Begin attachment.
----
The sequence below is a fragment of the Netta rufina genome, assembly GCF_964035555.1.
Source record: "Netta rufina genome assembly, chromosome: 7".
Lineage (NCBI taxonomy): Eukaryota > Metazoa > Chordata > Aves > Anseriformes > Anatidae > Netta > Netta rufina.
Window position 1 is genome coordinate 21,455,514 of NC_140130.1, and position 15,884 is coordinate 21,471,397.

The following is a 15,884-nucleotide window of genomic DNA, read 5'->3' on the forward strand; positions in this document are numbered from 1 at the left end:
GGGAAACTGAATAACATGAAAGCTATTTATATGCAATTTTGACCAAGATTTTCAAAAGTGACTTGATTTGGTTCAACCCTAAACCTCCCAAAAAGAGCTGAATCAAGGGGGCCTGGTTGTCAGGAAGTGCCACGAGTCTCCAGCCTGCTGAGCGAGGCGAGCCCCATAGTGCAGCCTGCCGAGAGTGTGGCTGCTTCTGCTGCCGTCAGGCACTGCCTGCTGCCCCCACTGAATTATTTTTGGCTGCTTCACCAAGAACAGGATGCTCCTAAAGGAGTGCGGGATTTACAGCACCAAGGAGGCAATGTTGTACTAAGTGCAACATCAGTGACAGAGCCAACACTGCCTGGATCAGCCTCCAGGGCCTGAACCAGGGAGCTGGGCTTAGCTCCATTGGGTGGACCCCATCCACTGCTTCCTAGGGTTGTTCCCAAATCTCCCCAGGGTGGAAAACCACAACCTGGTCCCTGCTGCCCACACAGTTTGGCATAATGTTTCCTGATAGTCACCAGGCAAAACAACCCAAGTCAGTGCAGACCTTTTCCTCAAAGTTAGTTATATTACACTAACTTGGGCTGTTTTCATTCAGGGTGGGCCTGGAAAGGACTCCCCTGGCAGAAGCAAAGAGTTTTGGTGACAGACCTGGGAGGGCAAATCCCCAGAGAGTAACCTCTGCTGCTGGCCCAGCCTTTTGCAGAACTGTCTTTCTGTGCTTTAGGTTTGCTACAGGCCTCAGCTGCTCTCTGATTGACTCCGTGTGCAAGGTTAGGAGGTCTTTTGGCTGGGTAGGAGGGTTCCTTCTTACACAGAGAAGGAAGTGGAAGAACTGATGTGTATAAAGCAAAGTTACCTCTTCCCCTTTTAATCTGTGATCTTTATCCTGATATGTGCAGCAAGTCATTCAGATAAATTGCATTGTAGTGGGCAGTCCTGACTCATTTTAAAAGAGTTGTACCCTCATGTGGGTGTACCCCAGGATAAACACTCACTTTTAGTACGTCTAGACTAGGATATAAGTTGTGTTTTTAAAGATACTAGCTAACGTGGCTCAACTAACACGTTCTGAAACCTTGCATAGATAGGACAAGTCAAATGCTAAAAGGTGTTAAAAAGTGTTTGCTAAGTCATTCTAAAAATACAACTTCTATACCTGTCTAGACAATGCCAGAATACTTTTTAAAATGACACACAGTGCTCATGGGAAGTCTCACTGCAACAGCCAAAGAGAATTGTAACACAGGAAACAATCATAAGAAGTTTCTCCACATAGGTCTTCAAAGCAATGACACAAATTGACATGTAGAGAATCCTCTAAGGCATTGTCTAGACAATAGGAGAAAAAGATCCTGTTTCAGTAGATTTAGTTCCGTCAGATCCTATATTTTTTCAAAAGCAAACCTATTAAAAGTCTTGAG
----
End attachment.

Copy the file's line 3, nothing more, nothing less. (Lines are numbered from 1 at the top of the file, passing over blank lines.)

Lineage (NCBI taxonomy): Eukaryota > Metazoa > Chordata > Aves > Anseriformes > Anatidae > Netta > Netta rufina.